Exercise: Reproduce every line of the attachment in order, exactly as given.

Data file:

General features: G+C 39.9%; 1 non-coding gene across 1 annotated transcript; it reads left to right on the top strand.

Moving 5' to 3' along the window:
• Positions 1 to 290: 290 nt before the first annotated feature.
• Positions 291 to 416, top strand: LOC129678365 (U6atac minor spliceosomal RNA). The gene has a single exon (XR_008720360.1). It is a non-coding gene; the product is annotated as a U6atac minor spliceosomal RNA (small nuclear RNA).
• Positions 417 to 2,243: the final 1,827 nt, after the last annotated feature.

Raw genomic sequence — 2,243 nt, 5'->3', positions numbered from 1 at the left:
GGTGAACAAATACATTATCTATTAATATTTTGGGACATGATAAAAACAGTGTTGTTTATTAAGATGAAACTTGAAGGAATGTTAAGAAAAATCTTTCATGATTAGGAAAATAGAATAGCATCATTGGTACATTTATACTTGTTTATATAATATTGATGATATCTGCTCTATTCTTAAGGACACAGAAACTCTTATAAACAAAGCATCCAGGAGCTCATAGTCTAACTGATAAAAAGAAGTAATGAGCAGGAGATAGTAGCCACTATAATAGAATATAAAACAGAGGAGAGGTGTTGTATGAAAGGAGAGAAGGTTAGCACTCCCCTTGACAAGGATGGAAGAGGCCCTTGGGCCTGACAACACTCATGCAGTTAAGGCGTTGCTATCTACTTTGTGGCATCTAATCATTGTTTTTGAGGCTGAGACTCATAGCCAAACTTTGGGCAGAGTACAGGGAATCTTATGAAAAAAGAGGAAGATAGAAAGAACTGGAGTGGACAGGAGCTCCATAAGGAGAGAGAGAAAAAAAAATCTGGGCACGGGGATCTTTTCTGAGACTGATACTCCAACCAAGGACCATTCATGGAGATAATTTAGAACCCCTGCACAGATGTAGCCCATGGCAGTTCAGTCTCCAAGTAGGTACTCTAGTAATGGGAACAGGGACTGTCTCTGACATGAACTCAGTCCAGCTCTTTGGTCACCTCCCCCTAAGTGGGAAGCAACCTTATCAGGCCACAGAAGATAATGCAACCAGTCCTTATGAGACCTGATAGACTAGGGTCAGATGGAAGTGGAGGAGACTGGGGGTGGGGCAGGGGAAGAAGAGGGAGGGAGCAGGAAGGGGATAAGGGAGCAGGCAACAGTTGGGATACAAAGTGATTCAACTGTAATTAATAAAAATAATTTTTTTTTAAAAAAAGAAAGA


General features: G+C 39.9%; 1 non-coding gene across 1 annotated transcript; it reads left to right on the top strand.

Moving 5' to 3' along the window:
• Positions 1 to 290: 290 nt before the first annotated feature.
• Positions 291 to 416, top strand: LOC129678365 (U6atac minor spliceosomal RNA). The gene has a single exon (XR_008720360.1). It is a non-coding gene; the product is annotated as a U6atac minor spliceosomal RNA (small nuclear RNA).
• Positions 417 to 2,243: the final 1,827 nt, after the last annotated feature.

Raw genomic sequence — 2,243 nt, 5'->3', positions numbered from 1 at the left:
GGTGAACAAATACATTATCTATTAATATTTTGGGACATGATAAAAACAGTGTTGTTTATTAAGATGAAACTTGAAGGAATGTTAAGAAAAATCTTTCATGATTAGGAAAATAGAATAGCATCATTGGTACATTTATACTTGTTTATATAATATTGATGATATCTGCTCTATTCTTAAGGACACAGAAACTCTTATAAACAAAGCATCCAGGAGCTCATAGTCTAACTGATAAAAAGAAGTAATGAGCAGGAGATAGTAGCCACTATAATAGAATATAAAACAGAGGAGAGGTGTTGTATGAAAGGAGAGAAGGTTAGCACTCCCCTTGACAAGGATGGAAGAGGCCCTTGGGCCTGACAACACTCATGCAGTTAAGGCGTTGCTATCTACTTTGTGGCATCTAATCATTGTTTTTGAGGCTGAGACTCATAGCCAAACTTTGGGCAGAGTACAGGGAATCTTATGAAAAAAGAGGAAGATAGAAAGAACTGGAGTGGACAGGAGCTCCATAAGGAGAGAGAGAAAAAAAAATCTGGGCACGGGGATCTTTTCTGAGACTGATACTCCAACCAAGGACCATTCATGGAGATAATTTAGAACCCCTGCACAGATGTAGCCCATGGCAGTTCAGTCTCCAAGTAGGTACTCTAGTAATGGGAACAGGGACTGTCTCTGACATGAACTCAGTCCAGCTCTTTGGTCACCTCCCCCTAAGTGGGAAGCAACCTTATCAGGCCACAGAAGATAATGCAACCAGTCCTTATGAGACCTGATAGACTAGGGTCAGATGGAAGTGGAGGAGACTGGGGGTGGGGCAGGGGAAGAAGAGGGAGGGAGCAGGAAGGGGATAAGGGAGCAGGCAACAGTTGGGATACAAAGTGATTCAACTGTAATTAATAAAAATAATTTTTTTTTAAAAAAAGAAAGA